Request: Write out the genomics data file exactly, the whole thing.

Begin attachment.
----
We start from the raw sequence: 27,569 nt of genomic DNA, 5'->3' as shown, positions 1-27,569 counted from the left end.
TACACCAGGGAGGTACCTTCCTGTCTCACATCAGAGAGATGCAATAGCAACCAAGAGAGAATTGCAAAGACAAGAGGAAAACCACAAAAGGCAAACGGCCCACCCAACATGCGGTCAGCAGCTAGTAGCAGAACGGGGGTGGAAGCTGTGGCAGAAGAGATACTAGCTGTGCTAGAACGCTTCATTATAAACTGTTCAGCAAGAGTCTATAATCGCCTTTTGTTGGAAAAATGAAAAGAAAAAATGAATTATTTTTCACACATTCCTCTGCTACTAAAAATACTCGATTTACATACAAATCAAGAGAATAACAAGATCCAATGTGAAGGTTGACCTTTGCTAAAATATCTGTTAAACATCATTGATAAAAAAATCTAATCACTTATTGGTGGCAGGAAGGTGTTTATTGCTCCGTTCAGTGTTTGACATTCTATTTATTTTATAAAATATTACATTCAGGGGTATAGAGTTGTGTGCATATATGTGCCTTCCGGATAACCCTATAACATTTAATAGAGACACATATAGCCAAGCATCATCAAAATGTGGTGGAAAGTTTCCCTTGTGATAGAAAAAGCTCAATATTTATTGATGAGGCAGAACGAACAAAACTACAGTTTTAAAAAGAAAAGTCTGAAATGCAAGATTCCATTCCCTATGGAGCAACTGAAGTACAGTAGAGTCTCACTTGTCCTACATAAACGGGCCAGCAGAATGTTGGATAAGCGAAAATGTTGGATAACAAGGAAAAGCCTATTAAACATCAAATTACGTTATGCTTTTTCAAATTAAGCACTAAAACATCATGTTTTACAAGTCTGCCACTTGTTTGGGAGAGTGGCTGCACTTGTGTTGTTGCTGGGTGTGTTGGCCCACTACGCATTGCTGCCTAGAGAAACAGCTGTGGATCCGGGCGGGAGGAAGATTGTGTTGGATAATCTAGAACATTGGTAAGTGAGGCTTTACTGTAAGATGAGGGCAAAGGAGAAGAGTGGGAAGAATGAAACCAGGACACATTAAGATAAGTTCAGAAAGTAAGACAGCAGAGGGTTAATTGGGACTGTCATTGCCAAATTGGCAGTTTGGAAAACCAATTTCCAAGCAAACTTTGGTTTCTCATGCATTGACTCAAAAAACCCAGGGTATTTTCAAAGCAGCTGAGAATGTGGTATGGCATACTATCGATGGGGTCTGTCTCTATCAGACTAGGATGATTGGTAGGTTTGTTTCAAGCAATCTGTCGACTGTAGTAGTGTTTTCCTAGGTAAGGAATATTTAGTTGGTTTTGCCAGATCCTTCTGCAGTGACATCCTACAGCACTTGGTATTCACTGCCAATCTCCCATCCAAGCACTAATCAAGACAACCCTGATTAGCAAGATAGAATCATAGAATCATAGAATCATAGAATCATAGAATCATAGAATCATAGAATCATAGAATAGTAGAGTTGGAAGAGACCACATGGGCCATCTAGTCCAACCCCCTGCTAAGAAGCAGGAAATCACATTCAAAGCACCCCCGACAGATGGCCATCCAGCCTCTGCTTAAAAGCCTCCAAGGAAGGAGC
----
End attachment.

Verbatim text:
We start from the raw sequence: 27,569 nt of genomic DNA, 5'->3' as shown, positions 1-27,569 counted from the left end.
TACACCAGGGAGGTACCTTCCTGTCTCACATCAGAGAGATGCAATAGCAACCAAGAGAGAATTGCAAAGACAAGAGGAAAACCACAAAAGGCAAACGGCCCACCCAACATGCGGTCAGCAGCTAGTAGCAGAACGGGGGTGGAAGCTGTGGCAGAAGAGATACTAGCTGTGCTAGAACGCTTCATTATAAACTGTTCAGCAAGAGTCTATAATCGCCTTTTGTTGGAAAAATGAAAAGAAAAAATGAATTATTTTTCACACATTCCTCTGCTACTAAAAATACTCGATTTACATACAAATCAAGAGAATAACAAGATCCAATGTGAAGGTTGACCTTTGCTAAAATATCTGTTAAACATCATTGATAAAAAAATCTAATCACTTATTGGTGGCAGGAAGGTGTTTATTGCTCCGTTCAGTGTTTGACATTCTATTTATTTTATAAAATATTACATTCAGGGGTATAGAGTTGTGTGCATATATGTGCCTTCCGGATAACCCTATAACATTTAATAGAGACACATATAGCCAAGCATCATCAAAATGTGGTGGAAAGTTTCCCTTGTGATAGAAAAAGCTCAATATTTATTGATGAGGCAGAACGAACAAAACTACAGTTTTAAAAAGAAAAGTCTGAAATGCAAGATTCCATTCCCTATGGAGCAACTGAAGTACAGTAGAGTCTCACTTGTCCTACATAAACGGGCCAGCAGAATGTTGGATAAGCGAAAATGTTGGATAACAAGGAAAAGCCTATTAAACATCAAATTACGTTATGCTTTTTCAAATTAAGCACTAAAACATCATGTTTTACAAGTCTGCCACTTGTTTGGGAGAGTGGCTGCACTTGTGTTGTTGCTGGGTGTGTTGGCCCACTACGCATTGCTGCCTAGAGAAACAGCTGTGGATCCGGGCGGGAGGAAGATTGTGTTGGATAATCTAGAACATTGGTAAGTGAGGCTTTACTGTAAGATGAGGGCAAAGGAGAAGAGTGGGAAGAATGAAACCAGGACACATTAAGATAAGTTCAGAAAGTAAGACAGCAGAGGGTTAATTGGGACTGTCATTGCCAAATTGGCAGTTTGGAAAACCAATTTCCAAGCAAACTTTGGTTTCTCATGCATTGACTCAAAAAACCCAGGGTATTTTCAAAGCAGCTGAGAATGTGGTATGGCATACTATCGATGGGGTCTGTCTCTATCAGACTAGGATGATTGGTAGGTTTGTTTCAAGCAATCTGTCGACTGTAGTAGTGTTTTCCTAGGTAAGGAATATTTAGTTGGTTTTGCCAGATCCTTCTGCAGTGACATCCTACAGCACTTGGTATTCACTGCCAATCTCCCATCCAAGCACTAATCAAGACAACCCTGATTAGCAAGATAGAATCATAGAATCATAGAATCATAGAATCATAGAATCATAGAATCATAGAATCATAGAATAGTAGAGTTGGAAGAGACCACATGGGCCATCTAGTCCAACCCCCTGCTAAGAAGCAGGAAATCACATTCAAAGCACCCCCGACAGATGGCCATCCAGCCTCTGCTTAAAAGCCTCCAAGGAAGGAGC